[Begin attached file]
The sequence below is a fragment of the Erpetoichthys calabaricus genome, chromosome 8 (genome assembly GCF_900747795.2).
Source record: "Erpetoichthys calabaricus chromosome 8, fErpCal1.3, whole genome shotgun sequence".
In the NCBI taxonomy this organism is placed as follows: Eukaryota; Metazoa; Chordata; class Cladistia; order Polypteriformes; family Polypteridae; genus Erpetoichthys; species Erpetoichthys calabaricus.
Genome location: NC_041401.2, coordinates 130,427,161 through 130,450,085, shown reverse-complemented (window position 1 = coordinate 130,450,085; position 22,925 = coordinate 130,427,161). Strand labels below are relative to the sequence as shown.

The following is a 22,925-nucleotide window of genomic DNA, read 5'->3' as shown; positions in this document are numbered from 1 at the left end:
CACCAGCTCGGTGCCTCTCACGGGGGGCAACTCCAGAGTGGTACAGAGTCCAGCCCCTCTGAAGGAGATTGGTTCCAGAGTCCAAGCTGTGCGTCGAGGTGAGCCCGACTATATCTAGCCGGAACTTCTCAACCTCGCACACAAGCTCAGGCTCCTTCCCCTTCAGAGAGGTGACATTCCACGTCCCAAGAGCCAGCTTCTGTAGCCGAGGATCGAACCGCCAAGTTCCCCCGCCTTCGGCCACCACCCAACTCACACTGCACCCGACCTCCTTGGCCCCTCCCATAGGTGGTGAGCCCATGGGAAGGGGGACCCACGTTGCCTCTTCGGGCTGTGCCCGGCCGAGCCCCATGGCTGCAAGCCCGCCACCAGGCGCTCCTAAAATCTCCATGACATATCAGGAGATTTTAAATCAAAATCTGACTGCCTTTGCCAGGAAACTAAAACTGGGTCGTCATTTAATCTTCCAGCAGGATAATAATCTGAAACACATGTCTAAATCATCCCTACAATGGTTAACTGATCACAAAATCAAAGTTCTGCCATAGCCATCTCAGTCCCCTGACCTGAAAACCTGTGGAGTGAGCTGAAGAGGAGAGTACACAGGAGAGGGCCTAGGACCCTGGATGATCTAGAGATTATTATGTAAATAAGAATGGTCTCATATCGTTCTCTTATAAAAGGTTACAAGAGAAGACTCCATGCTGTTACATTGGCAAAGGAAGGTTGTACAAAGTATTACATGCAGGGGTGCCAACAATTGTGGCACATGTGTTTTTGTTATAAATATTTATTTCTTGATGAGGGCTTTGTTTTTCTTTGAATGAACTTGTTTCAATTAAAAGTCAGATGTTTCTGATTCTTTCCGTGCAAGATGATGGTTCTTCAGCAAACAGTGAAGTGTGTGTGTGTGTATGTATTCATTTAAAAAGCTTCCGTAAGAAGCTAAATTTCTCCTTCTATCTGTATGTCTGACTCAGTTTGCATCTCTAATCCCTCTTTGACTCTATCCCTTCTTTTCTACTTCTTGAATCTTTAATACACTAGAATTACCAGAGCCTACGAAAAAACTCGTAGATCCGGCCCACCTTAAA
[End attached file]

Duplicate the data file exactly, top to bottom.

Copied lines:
The sequence below is a fragment of the Erpetoichthys calabaricus genome, chromosome 8 (genome assembly GCF_900747795.2).
Source record: "Erpetoichthys calabaricus chromosome 8, fErpCal1.3, whole genome shotgun sequence".
In the NCBI taxonomy this organism is placed as follows: Eukaryota; Metazoa; Chordata; class Cladistia; order Polypteriformes; family Polypteridae; genus Erpetoichthys; species Erpetoichthys calabaricus.
Genome location: NC_041401.2, coordinates 130,427,161 through 130,450,085, shown reverse-complemented (window position 1 = coordinate 130,450,085; position 22,925 = coordinate 130,427,161). Strand labels below are relative to the sequence as shown.

The following is a 22,925-nucleotide window of genomic DNA, read 5'->3' as shown; positions in this document are numbered from 1 at the left end:
CACCAGCTCGGTGCCTCTCACGGGGGGCAACTCCAGAGTGGTACAGAGTCCAGCCCCTCTGAAGGAGATTGGTTCCAGAGTCCAAGCTGTGCGTCGAGGTGAGCCCGACTATATCTAGCCGGAACTTCTCAACCTCGCACACAAGCTCAGGCTCCTTCCCCTTCAGAGAGGTGACATTCCACGTCCCAAGAGCCAGCTTCTGTAGCCGAGGATCGAACCGCCAAGTTCCCCCGCCTTCGGCCACCACCCAACTCACACTGCACCCGACCTCCTTGGCCCCTCCCATAGGTGGTGAGCCCATGGGAAGGGGGACCCACGTTGCCTCTTCGGGCTGTGCCCGGCCGAGCCCCATGGCTGCAAGCCCGCCACCAGGCGCTCCTAAAATCTCCATGACATATCAGGAGATTTTAAATCAAAATCTGACTGCCTTTGCCAGGAAACTAAAACTGGGTCGTCATTTAATCTTCCAGCAGGATAATAATCTGAAACACATGTCTAAATCATCCCTACAATGGTTAACTGATCACAAAATCAAAGTTCTGCCATAGCCATCTCAGTCCCCTGACCTGAAAACCTGTGGAGTGAGCTGAAGAGGAGAGTACACAGGAGAGGGCCTAGGACCCTGGATGATCTAGAGATTATTATGTAAATAAGAATGGTCTCATATCGTTCTCTTATAAAAGGTTACAAGAGAAGACTCCATGCTGTTACATTGGCAAAGGAAGGTTGTACAAAGTATTACATGCAGGGGTGCCAACAATTGTGGCACATGTGTTTTTGTTATAAATATTTATTTCTTGATGAGGGCTTTGTTTTTCTTTGAATGAACTTGTTTCAATTAAAAGTCAGATGTTTCTGATTCTTTCCGTGCAAGATGATGGTTCTTCAGCAAACAGTGAAGTGTGTGTGTGTGTATGTATTCATTTAAAAAGCTTCCGTAAGAAGCTAAATTTCTCCTTCTATCTGTATGTCTGACTCAGTTTGCATCTCTAATCCCTCTTTGACTCTATCCCTTCTTTTCTACTTCTTGAATCTTTAATACACTAGAATTACCAGAGCCTACGAAAAAACTCGTAGATCCGGCCCACCTTAAA